For over 3,500 years, followers of the cult of the goddess Demeter have participated in a secretive and profound religious ceremony known as the Eleusinian Mysteries. The ritual was meant to reenact the story of the goddess’ loss of her daughter to the god of the underworld, and their subsequent reunion. Symbolizing death and rebirth, the ceremony was meant to elicit feelings of awe, joy, and spiritual enlightenment, and to give followers a deeper understanding of life and death. It is believed that the participants consumed a hallucinogenic drink, known as the kykeon, which is thought to have contained an ergot fungus similar in structure to today’s LSD. These ancient perceptions of psychedelics and the Mysteries can help us understand the power of these substances and the benefits they offer today.
The Eleusinian Mysteries originated in the town of Eleusis, a rural agricultural society located northwest of Athens, Greece. People from all walks of life took part in the ceremony, including rich, poor, men, women, slaves, and foreigners, as long as they could speak Greek. For six months before the ceremony, participants learned rites and rituals for the ceremony—called the “lesser Mysteries”—and then in the fall, it began: Participants walked in a procession from Athens to the temple of Demeter at Eleusis, spent nine days there, and then walked in a procession back to Athens, renewed by the experience.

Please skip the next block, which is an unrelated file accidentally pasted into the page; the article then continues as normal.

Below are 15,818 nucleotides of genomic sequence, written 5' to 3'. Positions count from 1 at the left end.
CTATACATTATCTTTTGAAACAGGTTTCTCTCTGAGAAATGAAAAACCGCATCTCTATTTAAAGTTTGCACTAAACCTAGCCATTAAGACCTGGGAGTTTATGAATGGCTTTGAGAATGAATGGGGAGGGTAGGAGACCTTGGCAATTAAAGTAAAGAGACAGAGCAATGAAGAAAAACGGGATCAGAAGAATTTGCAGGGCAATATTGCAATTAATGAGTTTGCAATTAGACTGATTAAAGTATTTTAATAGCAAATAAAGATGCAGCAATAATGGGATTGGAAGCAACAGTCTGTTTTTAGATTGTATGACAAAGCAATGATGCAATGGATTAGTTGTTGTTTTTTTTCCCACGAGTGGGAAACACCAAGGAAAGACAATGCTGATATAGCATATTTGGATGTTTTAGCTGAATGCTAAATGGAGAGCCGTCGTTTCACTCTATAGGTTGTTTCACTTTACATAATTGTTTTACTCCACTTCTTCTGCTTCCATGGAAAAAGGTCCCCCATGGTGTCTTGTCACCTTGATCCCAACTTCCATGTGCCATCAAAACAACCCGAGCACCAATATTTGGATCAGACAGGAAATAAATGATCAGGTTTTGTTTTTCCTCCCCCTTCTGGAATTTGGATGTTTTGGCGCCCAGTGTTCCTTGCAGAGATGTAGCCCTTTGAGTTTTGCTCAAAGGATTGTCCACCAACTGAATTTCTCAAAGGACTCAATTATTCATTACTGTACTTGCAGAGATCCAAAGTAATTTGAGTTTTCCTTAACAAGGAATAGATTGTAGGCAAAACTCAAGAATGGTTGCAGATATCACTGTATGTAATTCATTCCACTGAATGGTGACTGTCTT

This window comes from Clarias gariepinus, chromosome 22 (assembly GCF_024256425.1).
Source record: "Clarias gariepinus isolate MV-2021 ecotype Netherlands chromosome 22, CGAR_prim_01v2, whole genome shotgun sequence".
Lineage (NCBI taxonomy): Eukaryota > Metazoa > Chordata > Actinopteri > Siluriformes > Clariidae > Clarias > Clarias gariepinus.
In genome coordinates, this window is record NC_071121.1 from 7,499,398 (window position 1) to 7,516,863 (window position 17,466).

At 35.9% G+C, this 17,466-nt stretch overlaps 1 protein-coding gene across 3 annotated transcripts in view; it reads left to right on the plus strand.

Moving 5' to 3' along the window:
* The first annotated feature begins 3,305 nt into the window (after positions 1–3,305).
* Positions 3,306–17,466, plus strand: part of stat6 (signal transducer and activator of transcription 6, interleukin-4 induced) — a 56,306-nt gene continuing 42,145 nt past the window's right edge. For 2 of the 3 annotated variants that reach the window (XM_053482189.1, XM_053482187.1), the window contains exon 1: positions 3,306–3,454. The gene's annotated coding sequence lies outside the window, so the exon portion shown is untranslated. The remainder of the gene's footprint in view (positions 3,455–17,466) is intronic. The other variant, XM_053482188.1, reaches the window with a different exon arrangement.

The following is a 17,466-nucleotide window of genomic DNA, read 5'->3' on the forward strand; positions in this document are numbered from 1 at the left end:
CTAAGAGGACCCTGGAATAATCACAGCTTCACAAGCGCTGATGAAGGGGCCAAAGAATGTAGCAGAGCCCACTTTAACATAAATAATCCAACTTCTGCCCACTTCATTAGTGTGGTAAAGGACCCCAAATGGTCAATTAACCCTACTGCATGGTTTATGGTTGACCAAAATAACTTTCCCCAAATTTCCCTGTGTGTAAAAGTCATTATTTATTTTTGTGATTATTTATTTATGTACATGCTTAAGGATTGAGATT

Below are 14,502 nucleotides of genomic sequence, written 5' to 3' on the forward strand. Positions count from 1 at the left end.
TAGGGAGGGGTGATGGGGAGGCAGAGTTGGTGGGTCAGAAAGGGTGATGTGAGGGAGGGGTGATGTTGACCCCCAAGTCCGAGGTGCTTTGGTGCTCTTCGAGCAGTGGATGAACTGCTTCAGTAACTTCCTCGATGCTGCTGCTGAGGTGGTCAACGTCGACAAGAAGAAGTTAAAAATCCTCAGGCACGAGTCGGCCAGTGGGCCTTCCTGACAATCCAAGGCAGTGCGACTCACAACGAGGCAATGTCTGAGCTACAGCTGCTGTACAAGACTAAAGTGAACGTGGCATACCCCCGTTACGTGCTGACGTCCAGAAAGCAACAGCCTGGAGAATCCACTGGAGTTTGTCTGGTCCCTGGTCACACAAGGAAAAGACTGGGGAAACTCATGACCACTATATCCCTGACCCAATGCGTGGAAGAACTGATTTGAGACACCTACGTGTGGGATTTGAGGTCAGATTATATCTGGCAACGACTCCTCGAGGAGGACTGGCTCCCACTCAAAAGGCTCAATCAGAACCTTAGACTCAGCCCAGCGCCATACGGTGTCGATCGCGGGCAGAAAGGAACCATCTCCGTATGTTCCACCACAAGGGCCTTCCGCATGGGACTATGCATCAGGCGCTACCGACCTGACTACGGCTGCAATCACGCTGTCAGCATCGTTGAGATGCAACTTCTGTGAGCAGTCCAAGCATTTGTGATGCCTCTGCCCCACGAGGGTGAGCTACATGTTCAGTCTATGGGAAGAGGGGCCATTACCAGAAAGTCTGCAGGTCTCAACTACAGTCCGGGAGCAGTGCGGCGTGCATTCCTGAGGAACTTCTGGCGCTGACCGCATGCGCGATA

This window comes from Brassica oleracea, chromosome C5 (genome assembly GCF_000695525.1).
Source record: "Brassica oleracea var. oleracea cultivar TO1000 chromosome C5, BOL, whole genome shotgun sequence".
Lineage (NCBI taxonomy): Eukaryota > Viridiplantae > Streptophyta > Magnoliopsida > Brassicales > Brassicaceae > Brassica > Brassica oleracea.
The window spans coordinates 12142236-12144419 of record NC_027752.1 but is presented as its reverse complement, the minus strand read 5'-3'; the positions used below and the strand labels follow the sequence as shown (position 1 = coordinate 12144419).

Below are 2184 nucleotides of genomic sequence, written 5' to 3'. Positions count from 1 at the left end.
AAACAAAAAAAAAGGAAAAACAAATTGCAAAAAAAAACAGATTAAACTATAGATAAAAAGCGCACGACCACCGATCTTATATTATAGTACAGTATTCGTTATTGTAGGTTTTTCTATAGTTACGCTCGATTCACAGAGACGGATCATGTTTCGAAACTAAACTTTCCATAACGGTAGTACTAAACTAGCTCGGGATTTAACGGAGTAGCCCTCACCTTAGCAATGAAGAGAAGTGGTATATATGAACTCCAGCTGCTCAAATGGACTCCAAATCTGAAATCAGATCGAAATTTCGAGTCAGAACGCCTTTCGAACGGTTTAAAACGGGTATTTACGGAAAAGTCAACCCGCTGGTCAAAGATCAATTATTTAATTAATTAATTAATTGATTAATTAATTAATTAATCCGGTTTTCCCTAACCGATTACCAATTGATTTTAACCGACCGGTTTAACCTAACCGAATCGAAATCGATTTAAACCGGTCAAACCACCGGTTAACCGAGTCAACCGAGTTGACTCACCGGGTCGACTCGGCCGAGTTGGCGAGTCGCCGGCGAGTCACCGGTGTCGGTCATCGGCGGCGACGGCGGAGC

The ritual was meant to reenact the myth of Persephone, the daughter of Demeter, who was abducted by Hades, god of the underworld. When Persephone came back to the land of the living, Demeter was overjoyed and the crops flourished; but six months later, Persephone had to return to the underworld, Demeter became sad, and the crops began to wither and die again. This cycle repeated year after year, and it is thought to explain the changing of the seasons in ancient Greece.
The Mysteries served as a rite of passage to many in ancient Greece, and their importance is hard to overstate. The intense, six-month preparation for the ceremony and the diversity of people who participated in them point to the importance of the experience across ancient Greek culture. The ceremonies also existed for more than 2,000 years, and it took the spread of Christianity to wipe out the practice.
The way that ancient Greeks described these ritualistic experiences are similar to modern descriptions of tripping on psychedelics. Disassociation, hallucinations, fear, joy, a mix of other emotions, and a deeper understanding of the world are all experiences described during both the Mysteries and a psychedelic trip. The dissolution of the ego can lead to the feeling of oneness with the world, helping to break unhealthy thoughts and behavior patterns.
Psychedelics are having a resurgence today, and research shows the many benefits of the substances, including, simply, leading a fuller life and feeling more connected to the world. The ancient Greeks knew the power of the Mysteries and the kykeon, and closely guarded their secrets. Psychedelics, and the story of Persephone’s continual death and rebirth, can help us all come to terms with death and appreciate life for what it is.